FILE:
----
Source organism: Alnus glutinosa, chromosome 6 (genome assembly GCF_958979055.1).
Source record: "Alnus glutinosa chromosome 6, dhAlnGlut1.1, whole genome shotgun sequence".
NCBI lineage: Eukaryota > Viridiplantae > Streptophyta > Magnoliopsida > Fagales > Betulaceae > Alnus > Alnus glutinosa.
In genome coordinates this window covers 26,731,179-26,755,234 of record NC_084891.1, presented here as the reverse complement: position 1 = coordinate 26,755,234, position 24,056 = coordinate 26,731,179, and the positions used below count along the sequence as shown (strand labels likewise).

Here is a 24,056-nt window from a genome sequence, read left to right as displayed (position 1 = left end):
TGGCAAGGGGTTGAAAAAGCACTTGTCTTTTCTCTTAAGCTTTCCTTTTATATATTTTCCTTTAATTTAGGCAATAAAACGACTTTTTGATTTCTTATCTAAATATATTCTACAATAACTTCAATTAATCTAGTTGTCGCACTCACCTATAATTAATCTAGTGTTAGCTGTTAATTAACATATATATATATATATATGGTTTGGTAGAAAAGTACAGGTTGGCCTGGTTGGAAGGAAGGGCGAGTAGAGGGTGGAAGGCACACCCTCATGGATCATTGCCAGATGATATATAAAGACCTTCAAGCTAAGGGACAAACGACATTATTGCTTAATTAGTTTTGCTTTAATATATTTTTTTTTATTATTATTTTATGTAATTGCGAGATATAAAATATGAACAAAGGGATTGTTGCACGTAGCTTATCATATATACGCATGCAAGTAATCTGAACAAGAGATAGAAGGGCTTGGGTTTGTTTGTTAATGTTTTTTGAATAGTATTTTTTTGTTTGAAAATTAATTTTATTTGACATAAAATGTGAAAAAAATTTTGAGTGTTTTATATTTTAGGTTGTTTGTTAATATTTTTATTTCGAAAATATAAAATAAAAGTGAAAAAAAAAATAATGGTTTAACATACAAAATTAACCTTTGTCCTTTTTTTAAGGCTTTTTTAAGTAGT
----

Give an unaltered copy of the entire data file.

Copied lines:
Source organism: Alnus glutinosa, chromosome 6 (genome assembly GCF_958979055.1).
Source record: "Alnus glutinosa chromosome 6, dhAlnGlut1.1, whole genome shotgun sequence".
NCBI lineage: Eukaryota > Viridiplantae > Streptophyta > Magnoliopsida > Fagales > Betulaceae > Alnus > Alnus glutinosa.
In genome coordinates this window covers 26,731,179-26,755,234 of record NC_084891.1, presented here as the reverse complement: position 1 = coordinate 26,755,234, position 24,056 = coordinate 26,731,179, and the positions used below count along the sequence as shown (strand labels likewise).

Here is a 24,056-nt window from a genome sequence, read left to right as displayed (position 1 = left end):
TGGCAAGGGGTTGAAAAAGCACTTGTCTTTTCTCTTAAGCTTTCCTTTTATATATTTTCCTTTAATTTAGGCAATAAAACGACTTTTTGATTTCTTATCTAAATATATTCTACAATAACTTCAATTAATCTAGTTGTCGCACTCACCTATAATTAATCTAGTGTTAGCTGTTAATTAACATATATATATATATATATGGTTTGGTAGAAAAGTACAGGTTGGCCTGGTTGGAAGGAAGGGCGAGTAGAGGGTGGAAGGCACACCCTCATGGATCATTGCCAGATGATATATAAAGACCTTCAAGCTAAGGGACAAACGACATTATTGCTTAATTAGTTTTGCTTTAATATATTTTTTTTTATTATTATTTTATGTAATTGCGAGATATAAAATATGAACAAAGGGATTGTTGCACGTAGCTTATCATATATACGCATGCAAGTAATCTGAACAAGAGATAGAAGGGCTTGGGTTTGTTTGTTAATGTTTTTTGAATAGTATTTTTTTGTTTGAAAATTAATTTTATTTGACATAAAATGTGAAAAAAATTTTGAGTGTTTTATATTTTAGGTTGTTTGTTAATATTTTTATTTCGAAAATATAAAATAAAAGTGAAAAAAAAAATAATGGTTTAACATACAAAATTAACCTTTGTCCTTTTTTTAAGGCTTTTTTAAGTAGT